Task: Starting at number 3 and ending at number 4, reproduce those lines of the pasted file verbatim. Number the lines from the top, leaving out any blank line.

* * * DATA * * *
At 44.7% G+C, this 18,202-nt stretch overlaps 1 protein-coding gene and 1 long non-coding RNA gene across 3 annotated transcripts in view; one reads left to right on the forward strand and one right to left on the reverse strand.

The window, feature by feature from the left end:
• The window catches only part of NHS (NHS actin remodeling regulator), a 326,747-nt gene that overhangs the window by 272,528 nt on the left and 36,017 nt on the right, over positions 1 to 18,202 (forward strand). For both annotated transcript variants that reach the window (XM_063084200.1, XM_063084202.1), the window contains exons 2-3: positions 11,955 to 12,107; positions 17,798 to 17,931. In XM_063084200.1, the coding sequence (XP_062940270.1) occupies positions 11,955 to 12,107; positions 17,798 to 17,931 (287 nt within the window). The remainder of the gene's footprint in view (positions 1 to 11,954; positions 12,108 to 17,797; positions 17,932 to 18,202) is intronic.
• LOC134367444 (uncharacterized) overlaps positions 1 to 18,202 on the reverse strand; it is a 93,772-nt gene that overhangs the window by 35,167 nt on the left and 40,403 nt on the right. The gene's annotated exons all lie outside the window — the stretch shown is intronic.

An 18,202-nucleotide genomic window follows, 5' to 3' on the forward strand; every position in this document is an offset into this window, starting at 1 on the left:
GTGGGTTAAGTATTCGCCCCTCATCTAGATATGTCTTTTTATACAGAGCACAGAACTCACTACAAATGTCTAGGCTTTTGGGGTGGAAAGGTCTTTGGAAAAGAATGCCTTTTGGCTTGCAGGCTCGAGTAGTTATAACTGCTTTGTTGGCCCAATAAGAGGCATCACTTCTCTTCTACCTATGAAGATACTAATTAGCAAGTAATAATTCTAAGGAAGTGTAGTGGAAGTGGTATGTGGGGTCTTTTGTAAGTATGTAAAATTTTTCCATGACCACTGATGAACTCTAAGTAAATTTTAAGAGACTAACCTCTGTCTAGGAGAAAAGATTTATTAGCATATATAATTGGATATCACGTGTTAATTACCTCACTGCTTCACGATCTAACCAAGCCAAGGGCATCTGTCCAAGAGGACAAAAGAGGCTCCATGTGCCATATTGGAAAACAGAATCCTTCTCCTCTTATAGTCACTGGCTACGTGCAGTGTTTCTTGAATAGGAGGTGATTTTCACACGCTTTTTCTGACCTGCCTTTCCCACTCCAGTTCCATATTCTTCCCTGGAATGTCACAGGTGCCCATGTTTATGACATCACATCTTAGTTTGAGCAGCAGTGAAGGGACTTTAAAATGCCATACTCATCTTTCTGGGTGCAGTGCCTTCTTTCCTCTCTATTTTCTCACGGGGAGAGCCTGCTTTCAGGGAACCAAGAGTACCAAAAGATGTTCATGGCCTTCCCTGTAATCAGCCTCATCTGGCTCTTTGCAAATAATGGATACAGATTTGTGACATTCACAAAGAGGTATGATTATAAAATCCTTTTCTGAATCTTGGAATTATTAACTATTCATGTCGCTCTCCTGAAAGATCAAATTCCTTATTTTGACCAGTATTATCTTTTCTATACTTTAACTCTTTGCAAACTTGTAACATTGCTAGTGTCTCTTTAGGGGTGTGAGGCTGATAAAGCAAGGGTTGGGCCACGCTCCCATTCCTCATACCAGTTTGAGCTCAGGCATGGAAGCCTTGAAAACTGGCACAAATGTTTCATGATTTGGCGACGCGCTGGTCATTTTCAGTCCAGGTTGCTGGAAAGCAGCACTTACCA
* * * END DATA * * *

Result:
• The window catches only part of NHS (NHS actin remodeling regulator), a 326,747-nt gene that overhangs the window by 272,528 nt on the left and 36,017 nt on the right, over positions 1 to 18,202 (forward strand). For both annotated transcript variants that reach the window (XM_063084200.1, XM_063084202.1), the window contains exons 2-3: positions 11,955 to 12,107; positions 17,798 to 17,931. In XM_063084200.1, the coding sequence (XP_062940270.1) occupies positions 11,955 to 12,107; positions 17,798 to 17,931 (287 nt within the window). The remainder of the gene's footprint in view (positions 1 to 11,954; positions 12,108 to 17,797; positions 17,932 to 18,202) is intronic.
• LOC134367444 (uncharacterized) overlaps positions 1 to 18,202 on the reverse strand; it is a 93,772-nt gene that overhangs the window by 35,167 nt on the left and 40,403 nt on the right. The gene's annotated exons all lie outside the window — the stretch shown is intronic.